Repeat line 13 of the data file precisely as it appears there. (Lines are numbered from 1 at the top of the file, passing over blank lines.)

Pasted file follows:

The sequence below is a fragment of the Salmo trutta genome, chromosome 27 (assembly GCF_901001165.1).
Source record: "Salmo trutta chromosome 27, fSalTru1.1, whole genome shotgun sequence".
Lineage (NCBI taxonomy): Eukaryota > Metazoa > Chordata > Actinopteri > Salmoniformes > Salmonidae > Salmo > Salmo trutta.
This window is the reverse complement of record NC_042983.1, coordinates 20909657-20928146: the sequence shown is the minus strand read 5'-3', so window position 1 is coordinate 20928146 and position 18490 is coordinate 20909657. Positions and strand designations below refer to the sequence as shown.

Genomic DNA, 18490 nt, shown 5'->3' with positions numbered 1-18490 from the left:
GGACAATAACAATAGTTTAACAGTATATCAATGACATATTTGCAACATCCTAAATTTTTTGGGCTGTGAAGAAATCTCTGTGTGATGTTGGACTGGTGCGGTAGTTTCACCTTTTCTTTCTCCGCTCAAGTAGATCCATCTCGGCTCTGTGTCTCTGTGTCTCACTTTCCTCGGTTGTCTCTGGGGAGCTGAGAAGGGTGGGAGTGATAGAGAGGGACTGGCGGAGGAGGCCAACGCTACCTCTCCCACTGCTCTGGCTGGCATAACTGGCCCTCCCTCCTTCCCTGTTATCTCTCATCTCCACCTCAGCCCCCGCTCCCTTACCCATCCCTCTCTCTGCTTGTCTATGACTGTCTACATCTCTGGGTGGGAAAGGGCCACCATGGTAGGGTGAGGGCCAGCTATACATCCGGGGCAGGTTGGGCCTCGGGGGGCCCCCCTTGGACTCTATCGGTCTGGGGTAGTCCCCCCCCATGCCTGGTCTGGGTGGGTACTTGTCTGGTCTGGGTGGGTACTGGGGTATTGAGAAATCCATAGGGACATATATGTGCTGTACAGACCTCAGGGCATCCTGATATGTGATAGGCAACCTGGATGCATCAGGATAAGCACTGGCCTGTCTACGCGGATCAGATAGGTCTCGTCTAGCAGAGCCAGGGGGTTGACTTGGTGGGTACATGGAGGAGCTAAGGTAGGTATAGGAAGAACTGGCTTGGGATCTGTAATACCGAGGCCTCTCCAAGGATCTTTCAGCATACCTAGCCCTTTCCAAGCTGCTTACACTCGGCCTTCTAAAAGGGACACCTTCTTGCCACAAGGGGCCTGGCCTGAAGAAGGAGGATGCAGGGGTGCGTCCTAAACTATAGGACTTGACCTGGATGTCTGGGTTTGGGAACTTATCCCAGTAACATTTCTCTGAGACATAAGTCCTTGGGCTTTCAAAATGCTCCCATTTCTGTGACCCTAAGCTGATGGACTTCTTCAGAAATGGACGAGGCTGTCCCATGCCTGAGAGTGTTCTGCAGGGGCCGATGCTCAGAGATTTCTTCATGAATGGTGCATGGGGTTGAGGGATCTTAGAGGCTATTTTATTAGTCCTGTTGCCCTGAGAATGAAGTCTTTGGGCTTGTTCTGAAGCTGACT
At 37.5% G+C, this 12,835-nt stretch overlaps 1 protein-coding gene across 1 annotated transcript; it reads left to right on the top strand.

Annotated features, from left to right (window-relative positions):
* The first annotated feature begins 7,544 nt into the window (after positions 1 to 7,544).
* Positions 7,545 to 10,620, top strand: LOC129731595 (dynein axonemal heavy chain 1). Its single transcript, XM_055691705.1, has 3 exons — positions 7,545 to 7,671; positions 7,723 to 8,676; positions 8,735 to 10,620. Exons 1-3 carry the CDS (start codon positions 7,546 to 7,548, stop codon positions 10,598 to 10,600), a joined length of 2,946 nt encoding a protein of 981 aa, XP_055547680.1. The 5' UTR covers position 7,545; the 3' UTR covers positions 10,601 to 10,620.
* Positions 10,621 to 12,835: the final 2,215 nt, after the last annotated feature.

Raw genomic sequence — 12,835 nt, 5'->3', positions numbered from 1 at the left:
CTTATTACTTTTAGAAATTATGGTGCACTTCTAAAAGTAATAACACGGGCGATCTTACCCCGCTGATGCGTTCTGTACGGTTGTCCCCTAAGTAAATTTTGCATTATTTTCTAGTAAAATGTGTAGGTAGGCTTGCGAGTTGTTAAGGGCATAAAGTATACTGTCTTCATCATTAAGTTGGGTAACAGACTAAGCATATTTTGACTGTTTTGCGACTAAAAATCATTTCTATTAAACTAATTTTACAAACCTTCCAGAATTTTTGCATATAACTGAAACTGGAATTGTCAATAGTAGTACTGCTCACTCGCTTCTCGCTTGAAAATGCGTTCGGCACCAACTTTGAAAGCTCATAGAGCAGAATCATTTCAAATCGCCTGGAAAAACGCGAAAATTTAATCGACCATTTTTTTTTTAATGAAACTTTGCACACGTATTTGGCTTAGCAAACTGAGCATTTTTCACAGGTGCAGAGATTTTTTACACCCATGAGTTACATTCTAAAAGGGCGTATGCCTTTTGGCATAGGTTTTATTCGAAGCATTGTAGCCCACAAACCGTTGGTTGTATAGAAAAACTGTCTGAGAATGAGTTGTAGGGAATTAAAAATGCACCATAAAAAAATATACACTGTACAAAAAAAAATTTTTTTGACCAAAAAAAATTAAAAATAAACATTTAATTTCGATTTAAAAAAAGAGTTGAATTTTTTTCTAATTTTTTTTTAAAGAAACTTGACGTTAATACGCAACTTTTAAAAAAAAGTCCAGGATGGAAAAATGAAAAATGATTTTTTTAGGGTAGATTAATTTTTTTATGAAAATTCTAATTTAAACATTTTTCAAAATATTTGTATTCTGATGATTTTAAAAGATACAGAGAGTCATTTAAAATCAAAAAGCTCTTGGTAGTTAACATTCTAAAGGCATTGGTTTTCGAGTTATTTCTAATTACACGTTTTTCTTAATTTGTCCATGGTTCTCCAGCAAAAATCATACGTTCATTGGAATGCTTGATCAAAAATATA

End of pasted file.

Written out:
CTTATTACTTTTAGAAATTATGGTGCACTTCTAAAAGTAATAACACGGGCGATCTTACCCCGCTGATGCGTTCTGTACGGTTGTCCCCTAAGTAAATTTTGCATTATTTTCTAGTAAAATGTGTAGGTAGGCTTGCGAGTTGTTAAGGGCATAAAGTATACTGTCTTCATCATTAAGTTGGGTAACAGACTAAGCATATTTTGACTGTTTTGCGACTAAAAATCATTTCTATTAAACTAATTTTACAAACCTTCCAGAATTTTTGCATATAACTGAAACTGGAATTGTCAATAGTAGTACTGCTCACTCGCTTCTCGCTTGAAAATGCGTTCGGCACCAACTTTGAAAGCTCATAGAGCAGAATCATTTCAAATCGCCTGGAAAAACGCGAAAATTTAATCGACCATTTTTTTTTTAATGAAACTTTGCACACGTATTTGGCTTAGCAAACTGAGCATTTTTCACAGGTGCAGAGATTTTTTACACCCATGAGTTACATTCTAAAAGGGCGTATGCCTTTTGGCATAGGTTTTATTCGAAGCATTGTAGCCCACAAACCGTTGGTTGTATAGAAAAACTGTCTGAGAATGAGTTGTAGGGAATTAAAAATGCACCATAAAAAAATATACACTGTACAAAAAAAAATTTTTTTGACCAAAAAAAATTAAAAATAAACATTTAATTTCGATTTAAAAAAAGAGTTGAATTTTTTTCTAATTTTTTTTTAAAGAAACTTGACGTTAATACGCAACTTTTAAAAAAAAGTCCAGGATGGAAAAATGAAAAATGATTTTTTTAGGGTAGATTAATTTTTTTATGAAAATTCTAATTTAAACATTTTTCAAAATATTTGTATTCTGATGATTTTAAAAGATACAGAGAGTCATTTAAAATCAAAAAGCTCTTGGTAGTTAACATTCTAAAGGCATTGGTTTTCGAGTTATTTCTAATTACACGTTTTTCTTAATTTGTCCATGGTTCTCCAGCAAAAATCATACGTTCATTGGAATGCTTGATCAAAAATATA